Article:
Full, unreleased Duke Nukem: Critical Mass game turns up on PSP

The complete game of Duke Nukem: Critical Mass on PSP, which was only ever released on Nintendo DS, has turned up at The Library of Congress in the United States.

Discovered by David Gibson, a moving image technician at the Library, the unreleased game was found on DVD-R. With further investigation, and assuming that it would host a section of gameplay from a started, yet incomplete, PSP version, he discovered the file directory containing every asset for the full game. His findings were accompanied by the copyright database record containing the words: “Authorship: Entire video game; computer code; artwork; and music”.

A screenshot from the unreleased PSP version of Duke Nukem: Critical Mass

Indeed, David had stumbled across a very rare item; the source disc for videogame that was finished yet never released. In a very interesting write-up on his discovery, David explains how he researched and access the files which led to the revelation.

"The first challenge involved finding a way to access the proprietary Sony file formats contained within the disc, including, but not limited to, graphics files in .gim format and audio files in .AT3 format. I enlisted the aid of Packard Campus Software Developer Matt Derby and we were able to pull the files off of the disc and get a clearer sense of the file structure contained within," he explains.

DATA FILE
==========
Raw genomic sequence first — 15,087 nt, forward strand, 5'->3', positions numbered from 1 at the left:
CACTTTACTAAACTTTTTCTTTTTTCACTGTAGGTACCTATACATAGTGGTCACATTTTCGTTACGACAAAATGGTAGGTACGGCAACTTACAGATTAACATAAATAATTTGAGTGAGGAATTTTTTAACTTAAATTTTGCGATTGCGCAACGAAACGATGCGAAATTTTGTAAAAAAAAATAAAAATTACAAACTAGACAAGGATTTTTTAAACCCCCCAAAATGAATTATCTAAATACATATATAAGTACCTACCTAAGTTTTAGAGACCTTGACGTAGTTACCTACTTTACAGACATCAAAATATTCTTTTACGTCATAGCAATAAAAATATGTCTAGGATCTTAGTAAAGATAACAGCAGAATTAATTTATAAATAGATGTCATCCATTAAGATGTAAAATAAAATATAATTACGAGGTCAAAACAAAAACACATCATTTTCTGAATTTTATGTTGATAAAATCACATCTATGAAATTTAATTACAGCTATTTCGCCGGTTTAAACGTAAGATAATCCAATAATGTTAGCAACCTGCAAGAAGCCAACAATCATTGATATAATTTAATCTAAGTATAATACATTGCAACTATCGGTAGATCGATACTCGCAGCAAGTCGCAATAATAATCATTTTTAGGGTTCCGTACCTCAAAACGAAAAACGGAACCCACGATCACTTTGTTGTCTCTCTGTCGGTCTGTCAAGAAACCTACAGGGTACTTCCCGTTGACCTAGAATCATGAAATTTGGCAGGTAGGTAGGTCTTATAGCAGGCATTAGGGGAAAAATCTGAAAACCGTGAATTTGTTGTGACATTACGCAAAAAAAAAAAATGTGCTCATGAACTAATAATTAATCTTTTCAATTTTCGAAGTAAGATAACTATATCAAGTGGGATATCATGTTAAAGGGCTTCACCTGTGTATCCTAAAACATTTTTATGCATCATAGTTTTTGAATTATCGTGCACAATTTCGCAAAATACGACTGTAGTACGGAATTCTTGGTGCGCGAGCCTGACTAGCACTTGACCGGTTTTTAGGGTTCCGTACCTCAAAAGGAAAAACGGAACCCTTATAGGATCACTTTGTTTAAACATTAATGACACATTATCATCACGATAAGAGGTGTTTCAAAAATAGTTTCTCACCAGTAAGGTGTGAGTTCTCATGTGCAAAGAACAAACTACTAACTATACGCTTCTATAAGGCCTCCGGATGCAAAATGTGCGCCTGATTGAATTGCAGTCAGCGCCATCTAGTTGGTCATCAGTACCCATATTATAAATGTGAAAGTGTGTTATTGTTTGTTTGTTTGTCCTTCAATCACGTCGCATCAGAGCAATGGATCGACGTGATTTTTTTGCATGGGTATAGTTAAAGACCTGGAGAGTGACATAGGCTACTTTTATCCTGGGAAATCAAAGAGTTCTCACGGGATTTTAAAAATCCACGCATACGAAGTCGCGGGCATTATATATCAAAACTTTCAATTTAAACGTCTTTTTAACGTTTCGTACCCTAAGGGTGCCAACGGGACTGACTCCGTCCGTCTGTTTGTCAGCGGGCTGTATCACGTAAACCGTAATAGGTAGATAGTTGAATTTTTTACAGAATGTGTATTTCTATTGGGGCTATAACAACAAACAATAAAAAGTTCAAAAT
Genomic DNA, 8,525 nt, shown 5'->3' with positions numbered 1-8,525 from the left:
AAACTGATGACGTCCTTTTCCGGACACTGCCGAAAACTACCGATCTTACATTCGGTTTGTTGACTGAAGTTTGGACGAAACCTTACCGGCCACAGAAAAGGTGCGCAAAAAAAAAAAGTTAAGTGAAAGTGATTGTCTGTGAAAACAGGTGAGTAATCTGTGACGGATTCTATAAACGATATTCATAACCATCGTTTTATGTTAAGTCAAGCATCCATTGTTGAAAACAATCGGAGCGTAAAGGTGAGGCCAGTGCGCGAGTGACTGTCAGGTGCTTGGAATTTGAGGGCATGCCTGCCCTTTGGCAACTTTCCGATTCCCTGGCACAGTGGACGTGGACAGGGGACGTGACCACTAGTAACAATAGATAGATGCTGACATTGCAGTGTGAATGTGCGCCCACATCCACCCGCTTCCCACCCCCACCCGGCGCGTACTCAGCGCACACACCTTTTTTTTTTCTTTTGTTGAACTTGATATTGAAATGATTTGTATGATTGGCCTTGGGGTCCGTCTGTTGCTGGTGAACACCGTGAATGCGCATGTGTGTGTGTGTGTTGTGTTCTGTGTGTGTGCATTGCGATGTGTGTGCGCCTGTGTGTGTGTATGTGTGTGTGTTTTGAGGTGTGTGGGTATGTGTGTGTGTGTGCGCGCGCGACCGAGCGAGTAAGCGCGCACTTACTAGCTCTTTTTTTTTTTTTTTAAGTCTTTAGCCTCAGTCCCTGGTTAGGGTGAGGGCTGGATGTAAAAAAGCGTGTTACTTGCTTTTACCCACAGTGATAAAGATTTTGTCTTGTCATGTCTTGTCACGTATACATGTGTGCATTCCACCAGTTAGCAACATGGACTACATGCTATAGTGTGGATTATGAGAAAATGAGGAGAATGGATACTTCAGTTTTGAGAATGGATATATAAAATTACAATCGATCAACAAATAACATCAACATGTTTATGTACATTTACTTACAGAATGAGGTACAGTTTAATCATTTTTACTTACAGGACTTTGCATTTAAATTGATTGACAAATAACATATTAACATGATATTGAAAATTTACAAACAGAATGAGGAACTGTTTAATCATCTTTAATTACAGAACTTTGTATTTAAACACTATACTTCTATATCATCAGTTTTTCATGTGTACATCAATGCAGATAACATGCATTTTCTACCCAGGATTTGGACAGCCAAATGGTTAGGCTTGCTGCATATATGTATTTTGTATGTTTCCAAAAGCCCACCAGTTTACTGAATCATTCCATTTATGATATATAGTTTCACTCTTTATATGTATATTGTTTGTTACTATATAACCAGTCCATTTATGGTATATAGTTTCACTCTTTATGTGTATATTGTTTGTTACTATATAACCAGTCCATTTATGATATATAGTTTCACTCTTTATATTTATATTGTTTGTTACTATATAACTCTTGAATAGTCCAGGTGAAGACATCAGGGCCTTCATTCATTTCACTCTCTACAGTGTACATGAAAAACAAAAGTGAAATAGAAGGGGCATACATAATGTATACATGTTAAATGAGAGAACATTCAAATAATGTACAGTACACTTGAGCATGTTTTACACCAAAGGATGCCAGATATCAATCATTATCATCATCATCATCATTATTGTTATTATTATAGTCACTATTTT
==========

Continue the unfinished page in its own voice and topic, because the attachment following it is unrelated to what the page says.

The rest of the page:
"Through some research on various PSP homebrew sites we discovered Noesis, a program that would allow us to access the .gim and .gmo files which contain the 3D models and textures used to create the game’s characters and 3D environments. With this program we were able to view a complete 3D view of Duke Nukem himself, soaring through the air on his jetpack and a pre-composite 3D model of one of the game’s nemeses, the Pig Cops. Additionally, we employed Mediacoder and VLC in order to convert the Sony .AT3 (ATRAC3) audio files to MP3 in order to have access to the game’s many music cues."

He then goes on to explain how invaluable it is for the Library to find such source material.

"Perhaps the most exciting discovery came when we used a hex editor to access the ASCII text held in the boot.bin folder in the disc’s system directory. Here we located the full text and credit information for the game along with a large chunk of un-obfuscated software code. However, much of what is contained in this folder was presented as compiled binaries," writes David.

"It is my hope that access to both the compiled binaries and ASCII code will allow us to explore future preservation options for video games. Such information becomes even more vital in the case of games such as this Duke Nukem title which were never released for public consumption. In many ways, this source disc can serve as an exemplary case as we work to define preferred format requirements for software received by the Library of Congress. Ultimately, I feel that access to the game assets and source code will prove to be invaluable both to researchers who are interested in game design and mechanics and to any preservation efforts the Library may undertake."

So, why did Duke Nukem: Critical Mass never make it to PSP when a Nintendo DS version launched in 2011? Well, we guess the publisher knew it was rubbish.